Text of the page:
What would stop someone from getting the chunks before they are dispersed on the network? Could someone get the chunks and putting the file back together?
The file is encrypted using self-encryption. So only the owner with the right private key can unlock what’s inside the file.
I’m no crytography expert, but my understanding is that the more encrypted data you can acquire, the more “clues” you get in order to crack the encryption key (that’s how the British cracked Enigma in WW2). So I believe the keys will have to be changed regularly, similar to how an IPSEC VPN does that.
It was a different kind of encryption back then, since the 1970’s new and better encryption techniques have been discovered (prime factorization, discrete logarithms, eliptic curve cryptography). As far as I know decrypting does not get easier as you get more encrypted data with these new techniques.
There is no ‘getting closer’ anymore, you either have the key and can decrypt everything, or you don’t and all you get is completely random data.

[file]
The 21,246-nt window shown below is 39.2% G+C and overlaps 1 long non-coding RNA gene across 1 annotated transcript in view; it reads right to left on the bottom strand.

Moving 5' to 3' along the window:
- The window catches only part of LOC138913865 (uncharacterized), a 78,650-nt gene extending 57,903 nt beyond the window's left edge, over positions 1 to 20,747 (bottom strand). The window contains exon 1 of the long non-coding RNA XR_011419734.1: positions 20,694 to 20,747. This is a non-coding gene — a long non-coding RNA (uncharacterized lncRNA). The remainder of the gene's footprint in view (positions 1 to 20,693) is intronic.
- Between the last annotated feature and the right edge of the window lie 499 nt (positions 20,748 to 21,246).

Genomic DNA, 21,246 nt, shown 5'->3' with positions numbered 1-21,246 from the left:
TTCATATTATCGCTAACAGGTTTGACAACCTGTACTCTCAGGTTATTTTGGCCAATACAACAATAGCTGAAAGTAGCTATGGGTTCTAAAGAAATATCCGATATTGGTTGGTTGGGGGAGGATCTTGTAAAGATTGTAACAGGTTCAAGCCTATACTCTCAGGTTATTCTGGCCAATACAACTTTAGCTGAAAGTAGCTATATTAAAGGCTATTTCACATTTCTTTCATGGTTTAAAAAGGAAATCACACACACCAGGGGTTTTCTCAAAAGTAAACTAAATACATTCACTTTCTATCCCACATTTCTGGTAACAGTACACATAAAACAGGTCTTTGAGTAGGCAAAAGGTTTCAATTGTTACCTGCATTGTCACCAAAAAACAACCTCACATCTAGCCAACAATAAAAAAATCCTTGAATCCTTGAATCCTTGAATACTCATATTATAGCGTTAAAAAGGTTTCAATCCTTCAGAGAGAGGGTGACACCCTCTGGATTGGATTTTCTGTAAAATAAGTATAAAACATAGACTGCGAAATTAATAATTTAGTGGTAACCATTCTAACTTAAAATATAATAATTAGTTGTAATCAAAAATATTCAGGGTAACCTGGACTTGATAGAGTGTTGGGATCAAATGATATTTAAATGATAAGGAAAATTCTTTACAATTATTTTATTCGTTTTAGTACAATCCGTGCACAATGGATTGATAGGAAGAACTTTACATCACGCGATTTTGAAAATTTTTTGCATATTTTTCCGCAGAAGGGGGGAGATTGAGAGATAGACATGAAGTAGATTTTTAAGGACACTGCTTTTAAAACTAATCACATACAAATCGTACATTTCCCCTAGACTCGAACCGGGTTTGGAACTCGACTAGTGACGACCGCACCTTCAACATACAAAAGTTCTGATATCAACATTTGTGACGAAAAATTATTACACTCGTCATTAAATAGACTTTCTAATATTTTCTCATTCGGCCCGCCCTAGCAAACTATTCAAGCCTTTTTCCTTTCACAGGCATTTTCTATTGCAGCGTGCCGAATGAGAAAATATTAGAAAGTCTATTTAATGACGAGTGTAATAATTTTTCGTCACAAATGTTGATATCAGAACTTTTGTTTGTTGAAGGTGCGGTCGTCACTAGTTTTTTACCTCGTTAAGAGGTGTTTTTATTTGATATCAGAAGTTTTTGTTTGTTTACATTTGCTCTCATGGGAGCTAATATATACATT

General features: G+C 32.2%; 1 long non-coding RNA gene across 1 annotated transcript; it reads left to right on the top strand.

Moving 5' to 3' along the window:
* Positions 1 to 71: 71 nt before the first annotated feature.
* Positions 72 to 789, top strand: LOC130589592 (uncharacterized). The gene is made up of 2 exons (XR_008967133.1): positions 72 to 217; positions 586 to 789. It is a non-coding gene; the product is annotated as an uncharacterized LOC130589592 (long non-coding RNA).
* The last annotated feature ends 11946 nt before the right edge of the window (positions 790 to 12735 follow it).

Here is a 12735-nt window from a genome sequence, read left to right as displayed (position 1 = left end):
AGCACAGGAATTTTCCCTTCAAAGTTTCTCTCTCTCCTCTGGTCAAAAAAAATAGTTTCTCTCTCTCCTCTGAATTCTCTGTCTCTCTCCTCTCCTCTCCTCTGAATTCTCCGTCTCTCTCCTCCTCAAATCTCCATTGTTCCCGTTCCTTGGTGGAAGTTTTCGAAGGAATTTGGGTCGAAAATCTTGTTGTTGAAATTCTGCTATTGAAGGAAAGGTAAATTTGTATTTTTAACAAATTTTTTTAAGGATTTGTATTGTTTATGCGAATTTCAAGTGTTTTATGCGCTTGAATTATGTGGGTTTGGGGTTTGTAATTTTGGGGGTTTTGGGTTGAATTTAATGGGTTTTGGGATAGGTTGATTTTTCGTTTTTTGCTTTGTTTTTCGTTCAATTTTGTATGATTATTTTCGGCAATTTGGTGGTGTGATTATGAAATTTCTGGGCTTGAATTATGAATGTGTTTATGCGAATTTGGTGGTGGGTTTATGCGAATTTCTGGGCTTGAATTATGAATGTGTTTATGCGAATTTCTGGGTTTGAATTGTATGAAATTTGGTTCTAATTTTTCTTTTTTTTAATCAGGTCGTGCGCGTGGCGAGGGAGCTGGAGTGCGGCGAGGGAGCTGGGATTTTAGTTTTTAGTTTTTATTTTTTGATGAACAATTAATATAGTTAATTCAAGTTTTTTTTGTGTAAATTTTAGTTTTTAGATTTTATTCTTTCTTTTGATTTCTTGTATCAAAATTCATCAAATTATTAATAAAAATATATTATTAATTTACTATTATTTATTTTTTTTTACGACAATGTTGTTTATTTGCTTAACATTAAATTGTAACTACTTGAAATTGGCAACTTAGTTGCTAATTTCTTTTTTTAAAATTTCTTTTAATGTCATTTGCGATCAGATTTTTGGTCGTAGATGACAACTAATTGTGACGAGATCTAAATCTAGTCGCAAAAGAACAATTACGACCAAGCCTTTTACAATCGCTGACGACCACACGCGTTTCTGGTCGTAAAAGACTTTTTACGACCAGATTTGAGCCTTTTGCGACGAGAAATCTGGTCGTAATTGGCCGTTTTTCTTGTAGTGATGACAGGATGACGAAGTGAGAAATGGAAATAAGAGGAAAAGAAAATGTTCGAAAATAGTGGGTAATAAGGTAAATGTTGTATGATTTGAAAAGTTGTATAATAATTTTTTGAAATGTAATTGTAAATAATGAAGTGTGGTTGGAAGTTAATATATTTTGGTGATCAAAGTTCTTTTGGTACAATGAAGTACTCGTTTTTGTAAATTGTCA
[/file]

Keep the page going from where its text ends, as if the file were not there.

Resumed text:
Perhaps it’s proper to call the old techniques enciphering/deciphering and the new techniques encrypting/decrypting?
Every chunk is always encrypted with a new private key, that is generated with hash of other data chunks. These private keys are automatically stored in data maps that themselves are encrypted this way. The private key that unlocks the root of this data map tree is generated from your private password. Thanks to self-authentication, this password is never sent out over the network. So in conclusion, no private keys are ever used more than once.
So strictly speaking, you generally do get more information as you encrypt more data. But with modern cryptography, the gain is so minuscule that even the best known attacks need so many as to make it almost as impractical as a brute-force attack.
Is hash of the current chunk also included in key generation for encrypting that chunk, or is it just other chunks?
only the hash of other chunks.